Tony watched one, a man in a torn business suit, still holding a briefcase, staggering in between two sports cars as if he was still trying to find a way to make an appointment on time. He watched the business man bump into one of the sports cars as if he’d been walking in his sleep. Then the man saw a headless corpse lying over the hood of a station wagon. He immediately dropped the briefcase and staggered quickly to the wagon, crawling up on the hood until his hands were buried in the flesh of the corpse. Tony watched the business man pull his hands out of the abdomen of the dead and stick what looked like globs of strawberry jelly into its mouth.

Tony could look no longer. He turned away and vomited all over the road. When his stomach settled, he collapsed on the curb and grabbed the sides of his head. He felt like he would never be able to eat anything again.

And this is what I fought so hard to get back too, he thought. If I hadn’t been that bastard’s prisoner, I’d probably be down there right now feeding vultures and mad men.

Tony started to laugh. “Lydia, you were right,” he confessed to the sky. “We were better off in chains. Fucking joke’s on me.” His laughter turned to tears as he wept from exhaustion, his emotions hitting overload—his mind—no longer able to process the level of horrors he’d witnessed.

He thought about the body the business man had torn into.

Is that what Gina is right now? Someone else’s meal?

The thought chilled him, but also empowered him to move. “Fuck that. Fuck all of this!” He had to get to her, somehow. If she was dead… so be it. But he still had to find out.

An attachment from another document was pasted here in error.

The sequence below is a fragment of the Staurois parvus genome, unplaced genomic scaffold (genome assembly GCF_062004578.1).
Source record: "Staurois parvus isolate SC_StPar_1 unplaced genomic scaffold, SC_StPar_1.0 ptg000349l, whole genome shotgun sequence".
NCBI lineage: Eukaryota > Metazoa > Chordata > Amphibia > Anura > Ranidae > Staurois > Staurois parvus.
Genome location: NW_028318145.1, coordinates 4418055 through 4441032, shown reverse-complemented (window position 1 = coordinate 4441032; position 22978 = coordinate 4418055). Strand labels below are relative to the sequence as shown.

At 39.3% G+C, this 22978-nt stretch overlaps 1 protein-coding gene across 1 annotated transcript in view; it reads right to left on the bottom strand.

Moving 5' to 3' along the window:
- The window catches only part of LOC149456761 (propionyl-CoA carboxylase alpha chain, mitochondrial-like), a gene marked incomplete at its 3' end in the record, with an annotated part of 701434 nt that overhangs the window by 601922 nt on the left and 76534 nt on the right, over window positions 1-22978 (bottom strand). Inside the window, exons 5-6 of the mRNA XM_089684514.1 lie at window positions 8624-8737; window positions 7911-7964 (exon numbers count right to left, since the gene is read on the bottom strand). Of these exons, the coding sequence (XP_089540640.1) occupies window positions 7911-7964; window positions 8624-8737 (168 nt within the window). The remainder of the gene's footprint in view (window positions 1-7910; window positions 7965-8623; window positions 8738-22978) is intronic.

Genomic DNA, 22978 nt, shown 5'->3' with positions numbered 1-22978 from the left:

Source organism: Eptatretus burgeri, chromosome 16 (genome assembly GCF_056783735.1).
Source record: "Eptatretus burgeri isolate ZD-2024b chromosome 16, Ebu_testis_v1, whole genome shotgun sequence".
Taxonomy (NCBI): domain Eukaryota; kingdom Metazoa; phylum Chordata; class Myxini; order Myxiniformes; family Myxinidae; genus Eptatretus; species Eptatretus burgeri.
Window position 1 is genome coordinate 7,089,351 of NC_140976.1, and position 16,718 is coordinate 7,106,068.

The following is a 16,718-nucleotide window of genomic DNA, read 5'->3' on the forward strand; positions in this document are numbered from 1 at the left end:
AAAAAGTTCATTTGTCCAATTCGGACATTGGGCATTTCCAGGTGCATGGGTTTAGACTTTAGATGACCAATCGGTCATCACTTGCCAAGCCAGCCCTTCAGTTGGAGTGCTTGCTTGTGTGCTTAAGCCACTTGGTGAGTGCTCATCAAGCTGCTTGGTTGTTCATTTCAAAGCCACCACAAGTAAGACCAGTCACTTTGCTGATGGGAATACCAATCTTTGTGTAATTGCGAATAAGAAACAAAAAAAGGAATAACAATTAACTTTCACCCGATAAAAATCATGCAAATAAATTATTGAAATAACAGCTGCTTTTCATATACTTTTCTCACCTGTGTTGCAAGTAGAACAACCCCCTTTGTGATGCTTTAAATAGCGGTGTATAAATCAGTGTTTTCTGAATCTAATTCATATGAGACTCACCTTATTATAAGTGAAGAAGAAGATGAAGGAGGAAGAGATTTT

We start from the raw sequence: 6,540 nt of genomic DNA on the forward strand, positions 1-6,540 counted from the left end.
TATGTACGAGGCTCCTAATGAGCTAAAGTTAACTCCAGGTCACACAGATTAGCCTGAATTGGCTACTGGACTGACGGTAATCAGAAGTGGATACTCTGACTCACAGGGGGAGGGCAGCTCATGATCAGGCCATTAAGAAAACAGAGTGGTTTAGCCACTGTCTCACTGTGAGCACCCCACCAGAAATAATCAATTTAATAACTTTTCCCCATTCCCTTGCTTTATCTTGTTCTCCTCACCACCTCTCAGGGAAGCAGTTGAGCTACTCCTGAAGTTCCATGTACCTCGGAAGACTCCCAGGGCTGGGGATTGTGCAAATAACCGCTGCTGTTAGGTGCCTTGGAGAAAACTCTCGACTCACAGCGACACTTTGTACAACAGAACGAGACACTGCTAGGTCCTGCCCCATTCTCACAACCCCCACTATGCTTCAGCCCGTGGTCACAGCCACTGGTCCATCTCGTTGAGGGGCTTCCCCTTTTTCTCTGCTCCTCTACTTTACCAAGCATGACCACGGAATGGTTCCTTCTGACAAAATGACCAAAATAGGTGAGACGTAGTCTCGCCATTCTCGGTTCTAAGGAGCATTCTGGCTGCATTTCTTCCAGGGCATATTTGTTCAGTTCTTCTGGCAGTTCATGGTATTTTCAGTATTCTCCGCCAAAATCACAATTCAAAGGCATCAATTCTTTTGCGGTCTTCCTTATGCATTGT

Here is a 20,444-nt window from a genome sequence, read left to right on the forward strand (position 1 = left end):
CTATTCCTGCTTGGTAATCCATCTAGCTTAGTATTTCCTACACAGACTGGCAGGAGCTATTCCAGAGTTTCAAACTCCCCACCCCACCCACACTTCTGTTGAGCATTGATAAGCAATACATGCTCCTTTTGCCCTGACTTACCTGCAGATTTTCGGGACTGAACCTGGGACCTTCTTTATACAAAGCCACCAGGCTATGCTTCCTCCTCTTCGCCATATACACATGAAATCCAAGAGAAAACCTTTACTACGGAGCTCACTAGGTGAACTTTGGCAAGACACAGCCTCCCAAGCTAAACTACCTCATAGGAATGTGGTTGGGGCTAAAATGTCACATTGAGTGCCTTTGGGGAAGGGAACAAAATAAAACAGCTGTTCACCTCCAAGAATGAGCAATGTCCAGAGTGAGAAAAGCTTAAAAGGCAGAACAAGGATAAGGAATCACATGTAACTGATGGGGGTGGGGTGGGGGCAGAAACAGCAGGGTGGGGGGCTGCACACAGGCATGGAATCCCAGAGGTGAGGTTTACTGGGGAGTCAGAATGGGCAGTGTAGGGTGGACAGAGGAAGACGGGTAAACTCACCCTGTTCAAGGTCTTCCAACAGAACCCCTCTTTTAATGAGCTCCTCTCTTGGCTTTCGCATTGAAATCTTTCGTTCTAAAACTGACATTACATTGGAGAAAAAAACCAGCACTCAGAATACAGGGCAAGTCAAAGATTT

“I don’t know where you are, Gina, but… I’m sorry… sorry for all of this,” he said. “I was supposed to keep you safe, and now I don’t know that there is such a thing anymore.”

The beach house in Geneva seemed a million miles away, but he had to try to get back to her.

Tony got to his feet and forced himself to look west down the freeway. That used to be the fastest route, but now it only promised death. He’d have to take the back roads to get to her now, but first, he needed rest, supplies and some better weapons.

Tony had no idea where to begin.

He looked off to the left, a quarter of a mile out, and saw the tops of several larger vehicles. He thought it was another exit ramp at first, but then he figured it out.

Truck stop.

That had to be the final rest area between Ashtabula and Erie, Pennsylvania which meant it was also one of the largest, hosting a motel, several restaurants a gas station, and some other local shops that fed off the freeway business. There’d be enough supplies there to get him started, not to mention access to maps of the area that would help him find all the back roads he would need.

He felt a thread of hope return.

As confirmation, Tony saw the top of the two-floor motel in between some taller pines, closest to the freeway. He believed he could get there without being seen by anything feeding on the freeway.

Let’s do this, Marcuchi.

Tony started down toward the motel.

~~~

Next Episode (17-2):
https://freezombienovel.wordpress.com/2014/06/16/chapter-17-2-dark-territory/

Previous Episode (16-5):
https://freezombienovel.wordpress.com/2014/06/12/chapter-16-5-prisoners-2/

~~~

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________________________________________________
“Chapter 17-1: Dark Territory” Copyright © 2014 Scott Scherr. From the Novel “Don’t Feed The Dark” Copyright © 2014 Scott Scherr.

No part of this book may be reproduced or transmitted in any form or by any means, electronic or mechanical, including photocopying, recording, or by any information storage and retrieval system, without permission by the author.

This is a work of fiction. Names, characters, places, and incidents either are the product of the author’s imagination or are used fictitiously. Any resemblance to actual persons, living or dead, events, or locales is entirely coincidental.